By: Aidan Raftery’16
Famed amateur golfer and Chicago native Charles “Chick” Evans established the Evans Scholarship program in 1930. “My mother wouldn’t think of accepting my money unless we could arrange it to be trusted to furnish educations for deserving qualified caddies.” He also went on to say, “She pointed out that the money came from golf and thus should go back into golf — It was all her dream — her idea.” Today, Evans’s legacy lives on in the more than ten thousand caddies who have earned the full scholarship through their scholarship, fellowship, and leadership.
One of the newest of these is Brother Rice senior Tom Lange, who has been caddying for the last four years at Beverly Country Club. And, judging by the exclusivity of the scholarship, he needed all four years. “It is very competitive, and I started working towards it during the summer after eighth grade. To qualify, you need to have a strong caddie record and an excellent academic record. You also need letters of recommendation from your caddie master, your school counselor, as well as two members from your sponsoring club. If you are a finalist, you will be interviewed by a committee from the Western Golf Association.” Besides the obvious financial benefits, caddying has helped him in other ways. “Caddying helped me learn what it means to work hard. It really helped me develop my social skills by making me converse with members. I love it!”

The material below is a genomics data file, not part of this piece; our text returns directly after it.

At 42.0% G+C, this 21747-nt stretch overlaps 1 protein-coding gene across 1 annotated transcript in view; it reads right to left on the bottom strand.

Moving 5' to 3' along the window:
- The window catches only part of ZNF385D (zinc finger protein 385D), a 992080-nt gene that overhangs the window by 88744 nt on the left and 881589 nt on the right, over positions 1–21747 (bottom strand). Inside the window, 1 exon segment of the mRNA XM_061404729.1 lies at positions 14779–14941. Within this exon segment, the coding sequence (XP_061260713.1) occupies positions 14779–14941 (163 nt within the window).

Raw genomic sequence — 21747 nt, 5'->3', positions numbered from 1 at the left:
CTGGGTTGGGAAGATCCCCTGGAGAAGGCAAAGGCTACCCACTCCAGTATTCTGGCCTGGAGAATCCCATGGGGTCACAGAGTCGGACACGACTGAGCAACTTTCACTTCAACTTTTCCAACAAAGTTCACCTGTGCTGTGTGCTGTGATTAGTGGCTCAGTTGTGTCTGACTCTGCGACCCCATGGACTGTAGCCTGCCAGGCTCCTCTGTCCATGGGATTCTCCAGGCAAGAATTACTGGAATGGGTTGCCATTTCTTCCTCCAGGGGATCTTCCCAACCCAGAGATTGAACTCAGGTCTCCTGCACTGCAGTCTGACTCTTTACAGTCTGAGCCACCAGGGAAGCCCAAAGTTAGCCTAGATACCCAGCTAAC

Lange also offered a glimpse into his future: “I will be going to Indiana University in Bloomington because the Kelley School of Business is one of the best undergraduate business schools in the country. I will be studying Information Systems because I want to work in business technology. Kelley is a perfect fit for me.”Read More